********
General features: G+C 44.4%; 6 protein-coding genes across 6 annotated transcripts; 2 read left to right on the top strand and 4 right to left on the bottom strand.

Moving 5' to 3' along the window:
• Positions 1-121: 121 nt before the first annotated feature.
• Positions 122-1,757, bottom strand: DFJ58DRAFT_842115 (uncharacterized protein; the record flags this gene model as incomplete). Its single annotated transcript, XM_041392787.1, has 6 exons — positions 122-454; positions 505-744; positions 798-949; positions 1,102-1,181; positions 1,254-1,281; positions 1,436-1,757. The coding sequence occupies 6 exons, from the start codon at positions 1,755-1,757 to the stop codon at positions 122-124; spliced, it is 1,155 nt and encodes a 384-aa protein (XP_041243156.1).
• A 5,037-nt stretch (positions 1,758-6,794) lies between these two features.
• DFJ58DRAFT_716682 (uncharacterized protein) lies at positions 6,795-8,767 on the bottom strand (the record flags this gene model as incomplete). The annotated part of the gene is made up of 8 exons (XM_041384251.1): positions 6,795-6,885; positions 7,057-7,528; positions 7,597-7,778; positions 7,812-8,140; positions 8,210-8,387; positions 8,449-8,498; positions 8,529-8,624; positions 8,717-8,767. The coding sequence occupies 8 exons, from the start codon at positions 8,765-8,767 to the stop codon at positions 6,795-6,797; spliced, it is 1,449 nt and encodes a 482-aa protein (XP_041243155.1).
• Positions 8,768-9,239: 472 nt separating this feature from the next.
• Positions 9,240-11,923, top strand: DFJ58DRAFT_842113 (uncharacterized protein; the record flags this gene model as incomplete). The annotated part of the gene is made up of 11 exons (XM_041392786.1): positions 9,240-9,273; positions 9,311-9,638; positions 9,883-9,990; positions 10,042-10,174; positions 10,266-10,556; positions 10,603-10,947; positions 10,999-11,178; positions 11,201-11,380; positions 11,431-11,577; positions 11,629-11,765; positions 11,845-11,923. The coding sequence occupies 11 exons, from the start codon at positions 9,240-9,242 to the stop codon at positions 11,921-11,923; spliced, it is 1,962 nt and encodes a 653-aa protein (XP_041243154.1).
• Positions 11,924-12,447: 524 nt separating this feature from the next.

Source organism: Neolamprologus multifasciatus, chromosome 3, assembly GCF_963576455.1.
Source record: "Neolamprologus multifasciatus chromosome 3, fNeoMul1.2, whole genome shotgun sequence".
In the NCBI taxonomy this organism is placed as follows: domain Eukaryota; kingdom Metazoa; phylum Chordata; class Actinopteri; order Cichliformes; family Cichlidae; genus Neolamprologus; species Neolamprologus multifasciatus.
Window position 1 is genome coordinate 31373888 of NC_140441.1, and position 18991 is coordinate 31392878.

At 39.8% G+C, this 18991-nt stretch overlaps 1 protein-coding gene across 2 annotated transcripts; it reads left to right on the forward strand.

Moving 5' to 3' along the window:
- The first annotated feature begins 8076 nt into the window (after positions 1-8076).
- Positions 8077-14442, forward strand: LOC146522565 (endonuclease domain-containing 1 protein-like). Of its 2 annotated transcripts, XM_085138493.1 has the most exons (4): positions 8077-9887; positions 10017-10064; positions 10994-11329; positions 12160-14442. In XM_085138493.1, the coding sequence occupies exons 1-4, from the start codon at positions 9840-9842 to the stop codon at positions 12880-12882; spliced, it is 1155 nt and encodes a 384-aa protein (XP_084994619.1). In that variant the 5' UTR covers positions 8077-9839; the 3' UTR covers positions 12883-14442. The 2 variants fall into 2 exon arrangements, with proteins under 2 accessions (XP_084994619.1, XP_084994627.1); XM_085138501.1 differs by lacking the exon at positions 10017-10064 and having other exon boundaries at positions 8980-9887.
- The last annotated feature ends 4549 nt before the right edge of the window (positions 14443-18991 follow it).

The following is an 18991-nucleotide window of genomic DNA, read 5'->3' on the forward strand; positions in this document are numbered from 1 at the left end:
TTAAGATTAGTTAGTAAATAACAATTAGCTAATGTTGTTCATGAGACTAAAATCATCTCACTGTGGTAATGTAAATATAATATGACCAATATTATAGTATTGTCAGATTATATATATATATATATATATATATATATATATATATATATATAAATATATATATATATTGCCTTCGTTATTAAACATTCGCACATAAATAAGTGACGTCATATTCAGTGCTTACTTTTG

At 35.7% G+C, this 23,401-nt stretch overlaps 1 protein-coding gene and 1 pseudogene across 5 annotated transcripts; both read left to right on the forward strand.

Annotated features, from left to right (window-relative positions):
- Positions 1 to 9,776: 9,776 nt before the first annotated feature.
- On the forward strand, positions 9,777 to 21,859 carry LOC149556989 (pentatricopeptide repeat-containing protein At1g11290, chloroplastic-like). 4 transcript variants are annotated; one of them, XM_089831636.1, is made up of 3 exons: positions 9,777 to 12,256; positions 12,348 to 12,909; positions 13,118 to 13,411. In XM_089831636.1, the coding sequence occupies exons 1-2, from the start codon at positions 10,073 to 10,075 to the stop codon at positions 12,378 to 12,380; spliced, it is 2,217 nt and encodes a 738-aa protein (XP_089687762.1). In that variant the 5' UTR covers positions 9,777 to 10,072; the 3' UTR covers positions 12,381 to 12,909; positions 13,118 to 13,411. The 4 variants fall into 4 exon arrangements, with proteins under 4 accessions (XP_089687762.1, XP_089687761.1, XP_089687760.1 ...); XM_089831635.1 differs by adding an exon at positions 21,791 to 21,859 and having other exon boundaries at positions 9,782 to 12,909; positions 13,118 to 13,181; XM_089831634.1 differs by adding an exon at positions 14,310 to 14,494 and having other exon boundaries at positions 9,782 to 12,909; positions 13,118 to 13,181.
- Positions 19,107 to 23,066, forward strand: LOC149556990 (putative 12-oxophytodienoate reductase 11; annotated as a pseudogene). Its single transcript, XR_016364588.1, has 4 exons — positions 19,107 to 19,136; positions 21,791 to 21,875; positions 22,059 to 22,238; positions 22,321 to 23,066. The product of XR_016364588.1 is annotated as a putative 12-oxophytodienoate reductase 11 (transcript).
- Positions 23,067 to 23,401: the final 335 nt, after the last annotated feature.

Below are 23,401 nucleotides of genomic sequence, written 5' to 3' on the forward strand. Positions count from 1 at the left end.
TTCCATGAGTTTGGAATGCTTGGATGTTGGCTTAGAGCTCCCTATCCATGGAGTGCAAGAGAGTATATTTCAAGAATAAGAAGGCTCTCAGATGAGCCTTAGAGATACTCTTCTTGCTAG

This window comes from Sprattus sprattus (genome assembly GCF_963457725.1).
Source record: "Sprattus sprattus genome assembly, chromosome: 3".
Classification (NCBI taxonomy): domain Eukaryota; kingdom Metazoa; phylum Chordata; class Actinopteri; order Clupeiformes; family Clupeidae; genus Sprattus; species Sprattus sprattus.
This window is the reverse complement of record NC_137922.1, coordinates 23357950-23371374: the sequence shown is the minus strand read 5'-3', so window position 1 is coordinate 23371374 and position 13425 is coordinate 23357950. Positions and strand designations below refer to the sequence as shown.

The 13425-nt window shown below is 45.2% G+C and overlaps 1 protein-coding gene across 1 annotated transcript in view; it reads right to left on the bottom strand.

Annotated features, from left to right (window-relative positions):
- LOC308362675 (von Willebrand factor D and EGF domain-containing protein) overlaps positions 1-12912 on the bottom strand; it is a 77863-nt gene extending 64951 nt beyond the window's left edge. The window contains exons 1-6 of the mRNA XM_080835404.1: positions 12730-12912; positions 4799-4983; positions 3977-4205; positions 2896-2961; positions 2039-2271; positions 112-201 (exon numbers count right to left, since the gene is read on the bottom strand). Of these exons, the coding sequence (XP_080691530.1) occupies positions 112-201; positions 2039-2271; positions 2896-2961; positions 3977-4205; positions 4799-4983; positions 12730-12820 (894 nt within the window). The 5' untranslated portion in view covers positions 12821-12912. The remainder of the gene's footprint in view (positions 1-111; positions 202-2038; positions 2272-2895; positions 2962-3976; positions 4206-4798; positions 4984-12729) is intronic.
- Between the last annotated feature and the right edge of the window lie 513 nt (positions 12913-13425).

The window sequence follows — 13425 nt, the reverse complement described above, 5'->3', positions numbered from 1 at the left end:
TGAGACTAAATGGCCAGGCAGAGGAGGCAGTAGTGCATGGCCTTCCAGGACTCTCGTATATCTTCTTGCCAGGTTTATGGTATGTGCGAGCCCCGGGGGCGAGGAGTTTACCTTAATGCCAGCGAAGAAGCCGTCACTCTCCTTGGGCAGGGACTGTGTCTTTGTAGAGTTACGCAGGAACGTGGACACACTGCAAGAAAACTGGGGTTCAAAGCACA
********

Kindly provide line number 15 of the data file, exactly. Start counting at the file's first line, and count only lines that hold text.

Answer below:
Moving 5' to 3' along the window: